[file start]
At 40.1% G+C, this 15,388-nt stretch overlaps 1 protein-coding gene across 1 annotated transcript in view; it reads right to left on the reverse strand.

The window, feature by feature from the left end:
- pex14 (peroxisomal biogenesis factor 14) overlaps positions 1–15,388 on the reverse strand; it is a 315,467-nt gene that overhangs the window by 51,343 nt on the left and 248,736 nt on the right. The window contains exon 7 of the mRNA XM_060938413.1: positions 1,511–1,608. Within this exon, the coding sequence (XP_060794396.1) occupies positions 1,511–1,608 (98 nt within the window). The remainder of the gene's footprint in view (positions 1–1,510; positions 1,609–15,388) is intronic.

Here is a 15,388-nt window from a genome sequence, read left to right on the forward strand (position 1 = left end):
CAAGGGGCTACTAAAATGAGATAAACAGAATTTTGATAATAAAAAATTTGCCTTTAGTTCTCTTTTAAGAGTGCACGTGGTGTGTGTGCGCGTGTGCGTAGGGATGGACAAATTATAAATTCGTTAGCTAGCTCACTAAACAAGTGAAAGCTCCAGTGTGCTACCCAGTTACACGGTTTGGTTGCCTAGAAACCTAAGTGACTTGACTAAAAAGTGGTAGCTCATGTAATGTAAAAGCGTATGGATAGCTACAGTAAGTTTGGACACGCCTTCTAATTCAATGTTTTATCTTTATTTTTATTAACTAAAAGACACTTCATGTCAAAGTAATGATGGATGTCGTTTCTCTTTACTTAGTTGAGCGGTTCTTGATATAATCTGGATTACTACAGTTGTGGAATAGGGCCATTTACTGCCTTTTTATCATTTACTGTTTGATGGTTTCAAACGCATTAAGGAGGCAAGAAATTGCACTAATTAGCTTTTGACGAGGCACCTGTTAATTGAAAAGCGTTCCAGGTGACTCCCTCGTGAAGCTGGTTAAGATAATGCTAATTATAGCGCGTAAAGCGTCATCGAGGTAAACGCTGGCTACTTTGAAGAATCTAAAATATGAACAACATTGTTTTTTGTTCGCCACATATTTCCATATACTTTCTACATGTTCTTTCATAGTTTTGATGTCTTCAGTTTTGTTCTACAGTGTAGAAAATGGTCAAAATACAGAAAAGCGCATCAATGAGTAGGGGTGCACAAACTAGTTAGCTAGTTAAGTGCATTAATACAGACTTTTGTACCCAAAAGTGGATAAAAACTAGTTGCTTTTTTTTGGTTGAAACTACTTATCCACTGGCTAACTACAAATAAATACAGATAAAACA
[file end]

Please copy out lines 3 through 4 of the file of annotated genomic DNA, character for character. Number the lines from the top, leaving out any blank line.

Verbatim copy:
- pex14 (peroxisomal biogenesis factor 14) overlaps positions 1–15,388 on the reverse strand; it is a 315,467-nt gene that overhangs the window by 51,343 nt on the left and 248,736 nt on the right. The window contains exon 7 of the mRNA XM_060938413.1: positions 1,511–1,608. Within this exon, the coding sequence (XP_060794396.1) occupies positions 1,511–1,608 (98 nt within the window). The remainder of the gene's footprint in view (positions 1–1,510; positions 1,609–15,388) is intronic.

Here is a 15,388-nt window from a genome sequence, read left to right on the forward strand (position 1 = left end):